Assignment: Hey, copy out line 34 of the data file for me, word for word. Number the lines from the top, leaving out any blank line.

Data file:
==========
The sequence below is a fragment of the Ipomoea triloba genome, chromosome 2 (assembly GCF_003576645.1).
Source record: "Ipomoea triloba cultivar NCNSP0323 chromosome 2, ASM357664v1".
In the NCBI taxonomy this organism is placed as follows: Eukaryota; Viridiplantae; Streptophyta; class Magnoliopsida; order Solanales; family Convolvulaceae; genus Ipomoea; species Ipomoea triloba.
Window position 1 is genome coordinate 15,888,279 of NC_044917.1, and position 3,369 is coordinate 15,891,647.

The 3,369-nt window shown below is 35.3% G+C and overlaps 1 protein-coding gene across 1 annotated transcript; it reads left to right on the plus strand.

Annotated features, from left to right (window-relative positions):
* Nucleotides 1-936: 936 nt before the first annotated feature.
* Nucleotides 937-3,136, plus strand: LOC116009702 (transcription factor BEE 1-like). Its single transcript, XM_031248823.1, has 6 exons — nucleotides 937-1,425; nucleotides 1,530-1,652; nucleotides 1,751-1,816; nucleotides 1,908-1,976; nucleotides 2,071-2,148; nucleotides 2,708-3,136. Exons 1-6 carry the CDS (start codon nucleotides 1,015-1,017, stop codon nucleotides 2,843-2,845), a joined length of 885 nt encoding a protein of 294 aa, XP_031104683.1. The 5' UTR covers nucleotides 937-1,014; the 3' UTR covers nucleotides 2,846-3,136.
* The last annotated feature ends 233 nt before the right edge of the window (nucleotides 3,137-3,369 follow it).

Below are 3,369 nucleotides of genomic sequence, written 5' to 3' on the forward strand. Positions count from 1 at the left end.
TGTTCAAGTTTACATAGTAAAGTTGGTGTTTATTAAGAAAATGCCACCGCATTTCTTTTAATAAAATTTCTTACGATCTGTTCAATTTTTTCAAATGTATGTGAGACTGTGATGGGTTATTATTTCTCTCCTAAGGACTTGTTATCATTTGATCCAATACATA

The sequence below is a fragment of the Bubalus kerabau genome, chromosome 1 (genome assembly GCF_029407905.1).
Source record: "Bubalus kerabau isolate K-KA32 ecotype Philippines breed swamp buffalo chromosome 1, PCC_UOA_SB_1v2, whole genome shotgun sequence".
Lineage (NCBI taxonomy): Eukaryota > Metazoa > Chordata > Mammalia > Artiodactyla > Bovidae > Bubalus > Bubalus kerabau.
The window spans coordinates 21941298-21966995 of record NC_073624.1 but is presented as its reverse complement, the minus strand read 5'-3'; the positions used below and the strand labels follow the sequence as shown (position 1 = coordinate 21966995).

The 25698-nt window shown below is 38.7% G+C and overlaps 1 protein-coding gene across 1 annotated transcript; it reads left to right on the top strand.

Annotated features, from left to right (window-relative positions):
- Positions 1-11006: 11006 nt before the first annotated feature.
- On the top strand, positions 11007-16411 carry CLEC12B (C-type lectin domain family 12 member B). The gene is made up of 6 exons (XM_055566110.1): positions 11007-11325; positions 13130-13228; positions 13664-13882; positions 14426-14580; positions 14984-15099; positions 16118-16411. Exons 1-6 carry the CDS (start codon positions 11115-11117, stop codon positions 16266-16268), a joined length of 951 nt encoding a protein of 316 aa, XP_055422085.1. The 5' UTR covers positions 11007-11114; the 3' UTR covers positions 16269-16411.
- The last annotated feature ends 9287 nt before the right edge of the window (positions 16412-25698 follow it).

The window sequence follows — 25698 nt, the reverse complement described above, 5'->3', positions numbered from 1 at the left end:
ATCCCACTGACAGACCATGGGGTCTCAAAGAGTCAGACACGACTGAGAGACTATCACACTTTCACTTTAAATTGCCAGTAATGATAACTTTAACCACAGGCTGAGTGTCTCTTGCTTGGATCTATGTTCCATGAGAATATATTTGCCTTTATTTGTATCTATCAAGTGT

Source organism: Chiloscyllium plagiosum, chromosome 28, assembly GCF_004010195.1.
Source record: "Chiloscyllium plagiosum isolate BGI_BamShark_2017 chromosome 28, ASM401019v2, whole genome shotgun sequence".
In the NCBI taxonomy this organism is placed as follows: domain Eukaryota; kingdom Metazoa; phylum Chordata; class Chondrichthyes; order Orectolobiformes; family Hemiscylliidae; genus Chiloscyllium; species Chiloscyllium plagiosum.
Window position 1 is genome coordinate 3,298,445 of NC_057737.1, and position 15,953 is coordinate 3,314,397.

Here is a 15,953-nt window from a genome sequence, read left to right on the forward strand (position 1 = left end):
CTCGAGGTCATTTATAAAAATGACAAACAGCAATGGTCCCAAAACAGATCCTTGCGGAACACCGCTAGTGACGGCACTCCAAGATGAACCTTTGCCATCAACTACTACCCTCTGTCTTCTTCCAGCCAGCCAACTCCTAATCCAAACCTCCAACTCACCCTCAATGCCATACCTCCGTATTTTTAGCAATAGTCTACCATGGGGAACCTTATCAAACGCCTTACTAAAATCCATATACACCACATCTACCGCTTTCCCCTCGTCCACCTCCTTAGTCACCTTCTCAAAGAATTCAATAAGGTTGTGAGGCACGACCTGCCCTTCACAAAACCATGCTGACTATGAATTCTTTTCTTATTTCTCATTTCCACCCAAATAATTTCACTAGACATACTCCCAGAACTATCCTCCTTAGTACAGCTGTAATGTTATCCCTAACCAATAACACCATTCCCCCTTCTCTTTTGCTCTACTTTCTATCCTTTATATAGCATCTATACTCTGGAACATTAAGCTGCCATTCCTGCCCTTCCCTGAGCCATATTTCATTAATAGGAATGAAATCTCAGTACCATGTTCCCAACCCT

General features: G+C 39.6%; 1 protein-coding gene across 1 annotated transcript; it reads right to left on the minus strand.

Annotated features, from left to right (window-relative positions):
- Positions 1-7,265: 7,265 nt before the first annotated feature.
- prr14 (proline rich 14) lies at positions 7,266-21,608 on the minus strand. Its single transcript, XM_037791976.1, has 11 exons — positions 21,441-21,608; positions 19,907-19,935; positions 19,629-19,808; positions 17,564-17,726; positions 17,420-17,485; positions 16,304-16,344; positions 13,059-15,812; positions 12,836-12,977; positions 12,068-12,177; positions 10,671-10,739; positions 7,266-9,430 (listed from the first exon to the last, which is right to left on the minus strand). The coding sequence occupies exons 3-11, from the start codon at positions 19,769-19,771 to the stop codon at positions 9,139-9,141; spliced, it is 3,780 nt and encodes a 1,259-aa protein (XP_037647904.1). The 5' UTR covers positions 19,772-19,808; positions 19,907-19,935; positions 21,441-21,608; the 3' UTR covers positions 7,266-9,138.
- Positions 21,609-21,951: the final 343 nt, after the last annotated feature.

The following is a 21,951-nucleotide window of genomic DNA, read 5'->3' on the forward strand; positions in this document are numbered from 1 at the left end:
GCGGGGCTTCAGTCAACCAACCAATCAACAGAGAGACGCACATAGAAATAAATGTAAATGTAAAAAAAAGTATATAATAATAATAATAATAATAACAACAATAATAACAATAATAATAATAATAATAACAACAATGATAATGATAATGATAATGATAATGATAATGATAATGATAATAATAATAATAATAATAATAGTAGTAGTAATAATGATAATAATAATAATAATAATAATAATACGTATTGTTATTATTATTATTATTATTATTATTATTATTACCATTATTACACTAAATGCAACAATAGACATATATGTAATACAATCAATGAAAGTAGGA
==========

The following is a 21,951-nucleotide window of genomic DNA, read 5'->3' on the forward strand; positions in this document are numbered from 1 at the left end: